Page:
Tuesday, 18 February 2020
Written by Earl Vaughan Jr.
Cumberland County was one of the first school systems in the state to begin offering team bowling to its students years ago, and that has been reflected in the success the county has enjoyed competing in the sport at the state level.
This year, the county brought home a pair of state championships as the boys from Gray’s Creek and the girls from Terry Sanford were recently crowned winners at the state finals at Sandhills Bowling Center in Aberdeen.
In addition to the team success, Terry Sanford bowler Rolf Wallin captured individual honors as he was the boys state champion in the same event.
Here’s a closer look at the championship efforts of both teams.
Susan Brady is in her second year coaching the Bulldog girls. She was a little apprehensive about her team’s chances in the state tournament when she learned one of her top bowlers, Avery Schenk, was going to be unable to compete in the tournament due to a cheerleading commitment.
An interesting footnote: Schenk is the granddaughter of Howard Baum, longtime owner of B&B Lanes and one of the originators of high school bowling in Cumberland County.
Terry Sanford defeated a tough Lumberton team in the semifinal round of the state tournament, then took on county rival Cape Fear in the championship match.
Going into the 10th frame, Terry Sanford was clinging to a 142-140 lead.
Brady was hopeful that her anchor bowler, Zoe Cannady, was going to lock up the win for the Bulldogs, but she was unsuccessful.
Fortunately for the Bulldogs, so was the final bowler for the Colts, leaving Terry Sanford with a two-pin victory for the championship. “I didn’t have much of a visual reaction,’’ Cannady said of the clinching moment for the Bulldogs. “It ended up okay. I felt a lot of pressure and missed that spare. I had to hope for the best.’’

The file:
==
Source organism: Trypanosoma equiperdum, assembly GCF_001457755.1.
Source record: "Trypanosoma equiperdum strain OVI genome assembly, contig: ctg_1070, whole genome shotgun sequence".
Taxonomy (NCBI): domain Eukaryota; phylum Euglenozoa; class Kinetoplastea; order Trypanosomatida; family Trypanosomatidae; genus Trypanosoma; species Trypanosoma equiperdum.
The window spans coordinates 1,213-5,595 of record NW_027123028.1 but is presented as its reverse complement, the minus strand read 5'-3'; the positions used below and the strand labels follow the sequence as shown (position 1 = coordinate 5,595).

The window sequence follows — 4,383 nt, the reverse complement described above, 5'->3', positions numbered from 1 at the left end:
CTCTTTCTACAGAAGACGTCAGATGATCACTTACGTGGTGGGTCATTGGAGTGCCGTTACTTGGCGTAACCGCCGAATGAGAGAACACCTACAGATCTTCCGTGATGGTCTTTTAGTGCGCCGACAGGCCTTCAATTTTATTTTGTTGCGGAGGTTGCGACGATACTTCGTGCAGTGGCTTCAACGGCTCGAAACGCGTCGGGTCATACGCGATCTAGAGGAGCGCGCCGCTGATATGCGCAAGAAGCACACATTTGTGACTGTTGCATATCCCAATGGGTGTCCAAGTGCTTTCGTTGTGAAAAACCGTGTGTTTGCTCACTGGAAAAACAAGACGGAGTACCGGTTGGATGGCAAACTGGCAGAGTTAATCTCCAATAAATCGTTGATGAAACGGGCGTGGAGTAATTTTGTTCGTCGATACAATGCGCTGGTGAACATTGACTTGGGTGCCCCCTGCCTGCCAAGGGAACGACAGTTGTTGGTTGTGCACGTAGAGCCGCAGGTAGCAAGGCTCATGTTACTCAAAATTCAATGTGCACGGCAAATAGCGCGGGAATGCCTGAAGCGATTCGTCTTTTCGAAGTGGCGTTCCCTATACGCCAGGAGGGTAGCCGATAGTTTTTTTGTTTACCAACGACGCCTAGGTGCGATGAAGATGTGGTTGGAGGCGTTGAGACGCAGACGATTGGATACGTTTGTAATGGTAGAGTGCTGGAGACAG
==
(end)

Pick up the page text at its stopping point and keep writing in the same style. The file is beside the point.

Cannady, who bowls for Terry Sanford but attends Cumberland Polytechnic High School, felt the Bulldogs had a great team that encouraged each other during the final match.
Brady said until the final frame, every ball Cannady had thrown had resulted in either a strike or a spare for Terry Sanford. A junior, Cannady will return next year. The major losses for Terry Sanford will be seniors Katie Silas, Abby Carson and Reagan Johnson.
“We’ve got pretty high chances,’’ Cannady said of the Bulldog hopes for another title next season.
Cannady made the All-State team along with fellow Cumberland County bowlers Jayda Gignac of Jack Britt, Ariel Williams of Douglas Byrd and Donna Kerechanin of South View.
Meanwhile, on the boys’ side, the Bulldogs’ Wallin rebounded from a fourth-place finish in the conference tournament to capture the individual state title.
Michael Toler, who coaches the Bulldog boys, said Wallin has always been a consistent bowler.Toler said Wallin came up to him during the conference tournament and predicted he was going to qualify for the state tournament. “He did exactly that,’’ Toler said. “He was cool and consistent all the way through.’’
Wallin went over to the Sandhills Bowling Center before the state championship match to get a feel for the lanes. “When I figured out where to go and adjusted, I had a pretty good game,’’ he said. “You have to adjust every single time your ball isn’t hitting exactly where you want it to go.’’
Wallin didn’t appreciate how big a deal a state championship is until he began receiving accolades from classmates and teachers.
“You have to put pressure aside and just bowl your game,’’ he said.
Joining Wallin on the All-State boys team from Cumberland County were Terry Sanford teammate Alex Schenk, Douglas Byrd’s Brandon Mesa-Turner and South View’s Nick Robertson.
Kris Williams gave himself a hard act to follow as coach of the Gray’s Creek boys bowlers. This was his first season coaching bowling, and he concluded it with a state championship.
Williams said he approached his role of coach as being more of a manager, with the task of setting the five-man bowling lineup for each match the major role he had to perform.
One thing that made it easy was the bowlers he had to work with. “They are blessed by the good Lord with some natural talent,’’ he said. “They can do things in the bowling lanes that most people can’t do.’’
Williams also said the team had good chemistry. “They really get along and are used to working together,’’ he said. “They really do support each other, more than just cheerleading.’’
The Bears suffered a bad day as a team in the conference tournament, losing two straight to a South View team that was on a hot streak.
Williams expected better after the Bears were second in the regular-season matches. After that disappointing loss there wasn’t even time for an extra practice before the state tournament began.